27th Dec 2010
Policies define ‘gross income’ in varying ways in order to arrive at the business’s ‘net sales’ which would have been earned during the interrupted period. An exemplar definition is set forth in Baxter Intern., Inc. v. American Guarantee and Liability Ins. Co., 369 Ill. App. 3d 700, 308 Ill. Dec. 198, 861 N.E.2d 263, 267 (1st Dist. 2006)] Gross earnings is defined as the sum of
a. total net sales value of production (manufacturing operations);
b. total net sales of merchandise (mercantile operations);
c. other earnings derived from operations of the business, less the cost of
(1) raw stock from which production is derived;
(2) supplies consistent of materials consumed directly in the conversion of such raw stock into finished stock or in supplying the service sold by the insured;
(3) less cost of merchandise sold, including packaging materials thereof;
(4) less cost of services purchased from outsiders (not employees of the insured) for resale which do not continue under contract.
“Gross earnings” include all of the business’s earnings during the period of interruption including those earnings realized from the insurer’s indemnification of damaged finished goods. [Baxter Intern., Inc. v. American Guarantee and Liability Ins. Co., 369 Ill. App. 3d 700, 308 Ill. Dec. 198, 861 N.E.2d 263, 268–269 (1st Dist. 2006)]
Valuation of finished goods
An insured is indemnified by an amount equal to what the insured would have realized had it been able to sell the finished inventory in the open market. [Baxter Intern., Inc. v. American Guarantee and Liability Ins. Co., 369 Ill. App. 3d 700, 308 Ill. Dec. 198, 861 N.E.2d 263, 269–270 (1st Dist. 2006)]
ILLUSTRATION: In Baxter International Inc. v. American Guarantee & Liability Ins. Co., the insurer paid Baxter the amount Baxter would have received had Baxter been able to sell the inventory. Of the $30.7 million the insurer paid in damages to Baxter’s inventory, about $15 million accounted for loss profit. [861 N.E.2d 263, 266]
Upon payment of indemnity for the finished inventory, this amount is included in ‘gross earnings’ during the period of interruption.
Gross earnings definition that permits indemnity even in the absence of net profit
In Washington Restaurant Corp. v. General Ins. Co. of America, 64 Wash. 2d 150, 390 P.2d 970 (1964), the business interruption policy provided coverage for ‘actual loss sustained to gross earnings’ up to a monthly maximum of $3,000. The policy contained no definition of gross earnings. The court held that the language permitted the insured to recover $3000 in gross earnings in each month regardless of a lack of any net profit.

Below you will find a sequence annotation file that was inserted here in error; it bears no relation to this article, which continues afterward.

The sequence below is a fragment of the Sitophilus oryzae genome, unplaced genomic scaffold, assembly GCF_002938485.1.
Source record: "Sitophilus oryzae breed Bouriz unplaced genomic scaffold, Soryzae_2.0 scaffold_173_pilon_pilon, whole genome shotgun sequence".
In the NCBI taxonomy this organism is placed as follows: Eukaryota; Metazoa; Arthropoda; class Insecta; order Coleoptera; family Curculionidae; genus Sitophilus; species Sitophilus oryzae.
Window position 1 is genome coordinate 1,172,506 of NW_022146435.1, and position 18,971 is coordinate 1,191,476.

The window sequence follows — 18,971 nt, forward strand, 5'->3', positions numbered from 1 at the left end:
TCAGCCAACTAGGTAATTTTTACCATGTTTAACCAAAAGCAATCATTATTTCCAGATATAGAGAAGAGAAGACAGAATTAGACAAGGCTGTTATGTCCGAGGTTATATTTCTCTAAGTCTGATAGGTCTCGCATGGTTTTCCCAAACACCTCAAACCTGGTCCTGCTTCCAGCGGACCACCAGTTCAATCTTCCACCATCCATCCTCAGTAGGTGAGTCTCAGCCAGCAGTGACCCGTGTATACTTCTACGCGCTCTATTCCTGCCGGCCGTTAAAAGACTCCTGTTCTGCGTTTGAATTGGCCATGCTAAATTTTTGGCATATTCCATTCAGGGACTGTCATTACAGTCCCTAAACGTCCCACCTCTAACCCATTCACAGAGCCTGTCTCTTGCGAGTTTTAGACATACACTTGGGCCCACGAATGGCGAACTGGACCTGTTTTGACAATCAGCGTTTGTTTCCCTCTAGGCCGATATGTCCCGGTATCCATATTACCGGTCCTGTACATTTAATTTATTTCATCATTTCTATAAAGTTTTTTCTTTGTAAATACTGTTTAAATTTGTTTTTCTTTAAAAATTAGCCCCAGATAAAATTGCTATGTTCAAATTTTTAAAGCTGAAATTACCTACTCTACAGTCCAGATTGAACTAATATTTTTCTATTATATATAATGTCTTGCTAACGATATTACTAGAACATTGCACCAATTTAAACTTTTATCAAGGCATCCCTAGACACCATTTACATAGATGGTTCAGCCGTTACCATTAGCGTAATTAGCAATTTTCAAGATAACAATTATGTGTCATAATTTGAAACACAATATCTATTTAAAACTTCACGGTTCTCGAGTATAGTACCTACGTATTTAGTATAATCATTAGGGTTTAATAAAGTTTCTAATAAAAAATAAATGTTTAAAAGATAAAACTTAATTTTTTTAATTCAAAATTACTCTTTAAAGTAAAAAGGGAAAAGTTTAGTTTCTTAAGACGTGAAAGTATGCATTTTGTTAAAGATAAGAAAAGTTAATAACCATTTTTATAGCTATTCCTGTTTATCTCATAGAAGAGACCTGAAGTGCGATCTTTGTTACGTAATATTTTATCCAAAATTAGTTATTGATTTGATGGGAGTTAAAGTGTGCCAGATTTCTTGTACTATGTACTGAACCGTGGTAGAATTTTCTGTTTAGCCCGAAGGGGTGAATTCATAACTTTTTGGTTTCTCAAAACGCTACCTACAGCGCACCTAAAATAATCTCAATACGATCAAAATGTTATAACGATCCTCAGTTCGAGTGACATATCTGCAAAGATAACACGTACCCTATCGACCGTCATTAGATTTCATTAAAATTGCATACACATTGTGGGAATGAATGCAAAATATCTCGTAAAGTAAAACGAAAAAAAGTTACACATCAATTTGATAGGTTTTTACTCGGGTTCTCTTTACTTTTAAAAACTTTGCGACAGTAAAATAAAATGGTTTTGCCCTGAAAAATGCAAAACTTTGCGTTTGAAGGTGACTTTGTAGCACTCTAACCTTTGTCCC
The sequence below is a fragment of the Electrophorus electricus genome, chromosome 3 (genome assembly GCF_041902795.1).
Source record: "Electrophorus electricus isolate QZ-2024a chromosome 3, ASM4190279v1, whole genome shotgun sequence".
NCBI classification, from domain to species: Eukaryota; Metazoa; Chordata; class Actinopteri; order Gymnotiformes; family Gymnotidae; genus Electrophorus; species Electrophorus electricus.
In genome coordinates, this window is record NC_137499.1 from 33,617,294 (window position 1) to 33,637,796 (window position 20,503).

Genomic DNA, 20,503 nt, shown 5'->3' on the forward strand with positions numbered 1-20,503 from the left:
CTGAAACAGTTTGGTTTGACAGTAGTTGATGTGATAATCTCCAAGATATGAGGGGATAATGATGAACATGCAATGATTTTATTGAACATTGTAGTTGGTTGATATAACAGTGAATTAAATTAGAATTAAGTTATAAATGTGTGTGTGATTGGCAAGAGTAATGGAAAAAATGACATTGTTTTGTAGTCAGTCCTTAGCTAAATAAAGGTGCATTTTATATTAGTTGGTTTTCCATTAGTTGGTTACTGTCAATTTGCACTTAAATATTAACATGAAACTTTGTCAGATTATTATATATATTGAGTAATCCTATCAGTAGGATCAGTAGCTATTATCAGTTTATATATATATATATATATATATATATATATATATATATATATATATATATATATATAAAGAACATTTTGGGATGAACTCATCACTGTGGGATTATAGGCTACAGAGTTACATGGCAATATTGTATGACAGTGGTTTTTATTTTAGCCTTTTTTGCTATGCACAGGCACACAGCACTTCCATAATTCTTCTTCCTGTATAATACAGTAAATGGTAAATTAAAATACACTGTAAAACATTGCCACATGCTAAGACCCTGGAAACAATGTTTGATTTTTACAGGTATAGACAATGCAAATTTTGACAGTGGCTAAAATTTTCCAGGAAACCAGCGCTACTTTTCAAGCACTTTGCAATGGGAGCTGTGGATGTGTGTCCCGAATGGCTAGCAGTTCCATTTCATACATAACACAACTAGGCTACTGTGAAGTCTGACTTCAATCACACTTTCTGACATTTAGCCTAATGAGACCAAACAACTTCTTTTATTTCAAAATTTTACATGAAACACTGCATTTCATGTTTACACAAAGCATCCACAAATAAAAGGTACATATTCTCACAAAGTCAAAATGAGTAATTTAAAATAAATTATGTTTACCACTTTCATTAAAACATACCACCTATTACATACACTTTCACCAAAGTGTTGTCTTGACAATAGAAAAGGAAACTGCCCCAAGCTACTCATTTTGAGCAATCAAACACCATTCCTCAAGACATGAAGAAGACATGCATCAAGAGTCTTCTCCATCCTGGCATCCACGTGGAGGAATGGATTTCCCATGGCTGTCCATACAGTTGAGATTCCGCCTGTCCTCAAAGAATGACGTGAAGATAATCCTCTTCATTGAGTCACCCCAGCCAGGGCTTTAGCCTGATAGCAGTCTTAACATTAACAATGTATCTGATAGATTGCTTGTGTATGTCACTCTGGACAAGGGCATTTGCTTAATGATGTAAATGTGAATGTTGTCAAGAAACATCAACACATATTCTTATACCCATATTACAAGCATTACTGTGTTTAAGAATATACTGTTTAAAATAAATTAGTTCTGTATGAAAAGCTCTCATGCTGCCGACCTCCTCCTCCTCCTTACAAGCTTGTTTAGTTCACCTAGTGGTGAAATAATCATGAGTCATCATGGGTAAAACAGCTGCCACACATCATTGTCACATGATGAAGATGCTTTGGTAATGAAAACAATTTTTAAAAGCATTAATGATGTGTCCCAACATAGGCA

Where sales are made up at a later date
An issue that comes up with some frequency is whether there is actual loss sustained where the sales are made up at a later date. In Finger Furniture Co. Inc. v. Commonwealth Ins. Co., 404 F.3d 312 (5th Cir. 2005), the furniture store was flooded. The store closed on June 9 and part of June 10. The following weekend, the insured discounted its prices and sales dramatically increased. The insurer argued that the insured suffered no actual loss, as sales it lost on June 9-10 were made up the following weekend. This argument was rejected, as the court looked to policy language which calculated business interruption on historical sales figures and therefore the strongest, most reliable evidence of what the business would have done had the event not occurred was the period just before the interruption. There was nothing in the policy language that allowed the insurer to take into account post-damage sales when determining actual loss. See Brunner & O’Connor Construction Law § 11:116.48.
“Operating expenses” coverage; separate and distinct from business income calculations
When a catastrophic event causes damage to an insured’s business premises and prevents the insured from being able to operate, any business in that situation would face two distinct problems: (1) a loss of money coming into the business (loss of income) and (2) payment of ongoing fixed expenses, even though no money is coming in. A reasonable insured would see that the definition of ‘business income’ has two distinct components (i) net income, and (ii) continuing normal expenses. Because the definition provides that ‘business income’ includes both items, a reasonable insured relying on the plain language of the clause would reasonably conclude that the policy covers both items. [Amerigraphics Inc. v. Mercury Cas. Co. (2010) 182 Cal.App.4th 1538, 1553, 107 Cal.Rptr.3d 307] Thus the policy protects both its lost income stream and as defraying the cost of ongoing expenses until operations are restored. [Amerigraphics Inc. v. Mercury Cas. Co. (2010) 182 Cal.App.4th 1538, 1554, 107 Cal.Rptr.3d 307 (holding that a business that is losing money at the time of the interruption can nonetheless be fully reimbursed for its ‘operating expenses’ incurred during the suspension of business)] Amerigraphics Inc v. Mercury Cas. Co. disapproved of the out-of-state cases of Continental Ins. Co. v. VNE Corp. (1992) 834 S.W.2d 930 (Tennessee) and Dictiomatic Inc. v. US Fidelity & Guar. (S.D. Fla 1996) 958 F.Supp. 594, holding that where there is a substantial loss of business income, operating expenses are reduced by the loss. [182 Cal.App.4th 1538, 1552]